Picard needs heart surgery, so rather than letting Dr Pulaski do it onboard - where his crew might discover he needs a valve replacement - he voluntarily spends a day in a shuttlecraft with Wesley Crusher en route to a nearby starbase. Meanwhile Lt La Forge is kidnapped by intellectually challenged aliens who want him to become their permanent ship's engineer.
This is genuinely the plot of "Samaritan Snare", an episode of Star Trek: The Next Generation that simplies defies rational belief. It's unbelievable that somebody pitched this storyline, and it's unbelievable that the production team and producers accepted that pitch. And nowhere throughout the process did someone in a position of authority raise their hand and inform the room that it's a stupid idea for a story, and would make for a pretty awful hour of television. This is an episode that's bad, but not as bad as the worst episodes I've rewatched so far, but also wholly inexplicable, since we just saw with "Q Who" how good the series could be when everyone actually puts in some thought and effort.
The revelation that Picard has an artificial heart is an interesting one, and in the future (Season 6's "Tapestry") it will inspire a genuinely good episode, but here it's used as the most ridiculous of plot elements. The series has established very firmly that Picard is a smart, professional and direct man. The idea that he would be so vain over how his crew perceived him as to risk his own life travelling off to get major surgery somewhere else beggars belief. Of course things go wrong during his surgery, requiring the assistance of the most talented cardio-thoracic surgeon in the quadrant: Dr Pulaski. Basically this episode is a weak excuse to get Picard and Wesley in a room for a conversation (an idea that also develops into a good episode down the like - see "Final Mission"), and makes Picard out to be a self-centred, unlikeable fool in order to do it.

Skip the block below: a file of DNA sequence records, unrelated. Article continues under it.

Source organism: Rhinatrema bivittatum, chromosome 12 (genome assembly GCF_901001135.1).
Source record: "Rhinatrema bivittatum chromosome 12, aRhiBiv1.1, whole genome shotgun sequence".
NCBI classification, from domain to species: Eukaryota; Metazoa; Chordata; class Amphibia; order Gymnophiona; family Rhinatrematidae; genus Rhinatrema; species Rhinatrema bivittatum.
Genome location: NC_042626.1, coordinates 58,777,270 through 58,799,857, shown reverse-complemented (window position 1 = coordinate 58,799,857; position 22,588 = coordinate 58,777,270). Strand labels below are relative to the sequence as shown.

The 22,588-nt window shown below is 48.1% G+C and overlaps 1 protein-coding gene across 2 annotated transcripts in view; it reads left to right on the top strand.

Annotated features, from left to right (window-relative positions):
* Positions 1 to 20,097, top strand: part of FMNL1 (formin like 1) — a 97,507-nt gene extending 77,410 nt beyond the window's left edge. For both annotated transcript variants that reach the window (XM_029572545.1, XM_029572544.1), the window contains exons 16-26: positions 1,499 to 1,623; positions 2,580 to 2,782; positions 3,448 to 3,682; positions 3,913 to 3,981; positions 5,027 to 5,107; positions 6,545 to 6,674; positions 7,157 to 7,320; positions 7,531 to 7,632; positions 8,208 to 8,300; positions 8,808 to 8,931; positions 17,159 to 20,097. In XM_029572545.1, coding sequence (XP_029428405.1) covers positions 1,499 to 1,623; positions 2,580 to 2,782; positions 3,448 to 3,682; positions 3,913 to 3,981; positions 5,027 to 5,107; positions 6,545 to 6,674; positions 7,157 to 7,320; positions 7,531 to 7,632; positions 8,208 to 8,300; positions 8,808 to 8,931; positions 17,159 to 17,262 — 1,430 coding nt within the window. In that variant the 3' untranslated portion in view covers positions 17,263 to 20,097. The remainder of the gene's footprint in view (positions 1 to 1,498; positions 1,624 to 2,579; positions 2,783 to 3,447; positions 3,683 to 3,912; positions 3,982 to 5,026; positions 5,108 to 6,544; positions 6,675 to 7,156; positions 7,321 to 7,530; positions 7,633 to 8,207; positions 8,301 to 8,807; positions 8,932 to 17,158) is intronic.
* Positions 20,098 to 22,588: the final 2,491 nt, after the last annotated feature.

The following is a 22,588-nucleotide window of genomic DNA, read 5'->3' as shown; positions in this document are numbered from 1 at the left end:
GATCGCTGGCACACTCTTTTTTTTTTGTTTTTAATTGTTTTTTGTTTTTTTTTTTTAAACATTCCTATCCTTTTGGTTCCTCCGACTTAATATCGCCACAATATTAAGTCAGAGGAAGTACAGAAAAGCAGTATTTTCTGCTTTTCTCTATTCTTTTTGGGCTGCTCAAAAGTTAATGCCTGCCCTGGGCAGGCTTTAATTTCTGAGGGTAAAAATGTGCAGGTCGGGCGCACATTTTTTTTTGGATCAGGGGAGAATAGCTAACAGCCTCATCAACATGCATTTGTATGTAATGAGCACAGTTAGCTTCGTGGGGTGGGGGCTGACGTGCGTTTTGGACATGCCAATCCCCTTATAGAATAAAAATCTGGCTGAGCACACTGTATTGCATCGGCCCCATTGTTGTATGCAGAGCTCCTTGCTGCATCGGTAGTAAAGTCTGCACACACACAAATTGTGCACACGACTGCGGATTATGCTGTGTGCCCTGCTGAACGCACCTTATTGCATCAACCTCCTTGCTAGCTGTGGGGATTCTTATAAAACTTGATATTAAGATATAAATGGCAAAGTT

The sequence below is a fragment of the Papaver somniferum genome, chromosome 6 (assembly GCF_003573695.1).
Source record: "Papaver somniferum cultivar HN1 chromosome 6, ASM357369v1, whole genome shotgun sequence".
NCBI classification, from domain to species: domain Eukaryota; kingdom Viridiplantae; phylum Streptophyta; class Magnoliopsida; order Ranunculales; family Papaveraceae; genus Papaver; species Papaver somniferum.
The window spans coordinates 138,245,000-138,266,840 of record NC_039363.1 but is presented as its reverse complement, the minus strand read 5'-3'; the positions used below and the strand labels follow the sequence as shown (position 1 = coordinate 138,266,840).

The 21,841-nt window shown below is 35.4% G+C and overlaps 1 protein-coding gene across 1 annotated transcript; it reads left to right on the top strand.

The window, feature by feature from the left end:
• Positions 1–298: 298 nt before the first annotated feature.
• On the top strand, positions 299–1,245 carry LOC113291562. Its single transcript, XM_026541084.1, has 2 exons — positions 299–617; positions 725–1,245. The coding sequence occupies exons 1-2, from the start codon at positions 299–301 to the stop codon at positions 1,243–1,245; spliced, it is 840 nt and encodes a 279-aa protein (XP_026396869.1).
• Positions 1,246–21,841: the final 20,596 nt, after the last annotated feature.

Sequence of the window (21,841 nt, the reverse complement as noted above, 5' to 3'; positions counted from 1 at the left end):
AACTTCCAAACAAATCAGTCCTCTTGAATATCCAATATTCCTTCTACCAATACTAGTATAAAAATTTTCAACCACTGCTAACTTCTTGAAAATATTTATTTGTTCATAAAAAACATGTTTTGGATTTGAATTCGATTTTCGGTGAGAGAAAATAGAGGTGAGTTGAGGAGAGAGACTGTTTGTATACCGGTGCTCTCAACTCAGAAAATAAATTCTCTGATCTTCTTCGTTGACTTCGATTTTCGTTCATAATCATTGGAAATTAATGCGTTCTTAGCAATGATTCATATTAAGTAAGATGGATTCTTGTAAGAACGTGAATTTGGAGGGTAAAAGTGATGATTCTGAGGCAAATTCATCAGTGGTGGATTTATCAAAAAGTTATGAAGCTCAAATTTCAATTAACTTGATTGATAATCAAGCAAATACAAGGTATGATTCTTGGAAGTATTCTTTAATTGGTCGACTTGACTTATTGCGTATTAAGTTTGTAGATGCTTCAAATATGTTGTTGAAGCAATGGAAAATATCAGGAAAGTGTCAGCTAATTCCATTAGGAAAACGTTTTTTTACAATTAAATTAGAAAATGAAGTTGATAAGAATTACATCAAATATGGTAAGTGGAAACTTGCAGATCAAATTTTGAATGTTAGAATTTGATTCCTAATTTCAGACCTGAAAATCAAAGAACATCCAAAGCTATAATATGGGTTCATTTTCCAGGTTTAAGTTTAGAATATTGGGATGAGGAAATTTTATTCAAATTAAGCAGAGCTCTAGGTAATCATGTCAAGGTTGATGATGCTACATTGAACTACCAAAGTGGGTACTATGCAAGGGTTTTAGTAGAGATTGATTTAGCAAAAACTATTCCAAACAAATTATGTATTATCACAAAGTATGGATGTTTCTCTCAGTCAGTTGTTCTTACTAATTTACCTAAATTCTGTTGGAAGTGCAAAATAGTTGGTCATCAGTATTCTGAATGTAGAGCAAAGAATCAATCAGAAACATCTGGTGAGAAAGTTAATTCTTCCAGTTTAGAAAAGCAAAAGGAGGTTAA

Meanwhile the Enterprise encounters a ship of Pakleds, mentally challenged aliens who need help in repairing their warp drive. Once La Forge beams over to fix it for them, they hold him hostage. This storyline doesn't fail because it twists the characters out of alignment, it fails because it simply snaps any suspension of disbelief. The Pakleds are too limited in their intelligence to fix their starship - so how do they manage interplanetary travel? They are smart enough to lay a trap, but not smart enough to see through Commander Riker's simple ruse to get La Forge back? They're simply too smart for one half of the plot, and too stupid for the other. As a result the whole episode falls apart.
Another bad episode - in this case a relentlessly stupid one - drives the quality ratio back down below 50%. Eight good episodes out of 17 gives us a season average of 47%. It should be noted that there are only five episodes left in Season 2. This means at best the season is going to score 59%, and I know for a fact that not every episode coming up is a winner.